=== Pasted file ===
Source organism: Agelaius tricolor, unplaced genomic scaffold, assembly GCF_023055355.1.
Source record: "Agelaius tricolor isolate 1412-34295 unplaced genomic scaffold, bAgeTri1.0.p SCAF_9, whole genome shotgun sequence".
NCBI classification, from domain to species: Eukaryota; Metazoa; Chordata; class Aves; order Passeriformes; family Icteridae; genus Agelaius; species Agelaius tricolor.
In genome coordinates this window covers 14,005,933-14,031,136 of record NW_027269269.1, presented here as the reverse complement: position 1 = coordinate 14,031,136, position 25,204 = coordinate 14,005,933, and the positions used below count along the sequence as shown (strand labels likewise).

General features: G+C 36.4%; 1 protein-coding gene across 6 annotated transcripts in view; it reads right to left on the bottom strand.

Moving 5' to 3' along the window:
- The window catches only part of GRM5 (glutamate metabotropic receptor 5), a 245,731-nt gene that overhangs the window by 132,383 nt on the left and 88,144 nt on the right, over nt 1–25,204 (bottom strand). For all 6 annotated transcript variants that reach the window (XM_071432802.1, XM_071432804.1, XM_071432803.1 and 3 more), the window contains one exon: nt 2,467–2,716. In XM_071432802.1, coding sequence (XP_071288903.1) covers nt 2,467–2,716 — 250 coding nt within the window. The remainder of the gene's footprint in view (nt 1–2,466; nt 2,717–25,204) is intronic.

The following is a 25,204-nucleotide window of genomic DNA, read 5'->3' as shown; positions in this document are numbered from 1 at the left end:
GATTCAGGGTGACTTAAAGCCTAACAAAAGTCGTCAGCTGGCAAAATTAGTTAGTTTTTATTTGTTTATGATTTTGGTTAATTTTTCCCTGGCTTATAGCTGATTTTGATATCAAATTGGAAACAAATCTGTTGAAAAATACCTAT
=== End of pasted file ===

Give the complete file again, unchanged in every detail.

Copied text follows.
Source organism: Agelaius tricolor, unplaced genomic scaffold, assembly GCF_023055355.1.
Source record: "Agelaius tricolor isolate 1412-34295 unplaced genomic scaffold, bAgeTri1.0.p SCAF_9, whole genome shotgun sequence".
NCBI classification, from domain to species: Eukaryota; Metazoa; Chordata; class Aves; order Passeriformes; family Icteridae; genus Agelaius; species Agelaius tricolor.
In genome coordinates this window covers 14,005,933-14,031,136 of record NW_027269269.1, presented here as the reverse complement: position 1 = coordinate 14,031,136, position 25,204 = coordinate 14,005,933, and the positions used below count along the sequence as shown (strand labels likewise).

General features: G+C 36.4%; 1 protein-coding gene across 6 annotated transcripts in view; it reads right to left on the bottom strand.

Moving 5' to 3' along the window:
- The window catches only part of GRM5 (glutamate metabotropic receptor 5), a 245,731-nt gene that overhangs the window by 132,383 nt on the left and 88,144 nt on the right, over nt 1–25,204 (bottom strand). For all 6 annotated transcript variants that reach the window (XM_071432802.1, XM_071432804.1, XM_071432803.1 and 3 more), the window contains one exon: nt 2,467–2,716. In XM_071432802.1, coding sequence (XP_071288903.1) covers nt 2,467–2,716 — 250 coding nt within the window. The remainder of the gene's footprint in view (nt 1–2,466; nt 2,717–25,204) is intronic.

The following is a 25,204-nucleotide window of genomic DNA, read 5'->3' as shown; positions in this document are numbered from 1 at the left end:
GATTCAGGGTGACTTAAAGCCTAACAAAAGTCGTCAGCTGGCAAAATTAGTTAGTTTTTATTTGTTTATGATTTTGGTTAATTTTTCCCTGGCTTATAGCTGATTTTGATATCAAATTGGAAACAAATCTGTTGAAAAATACCTAT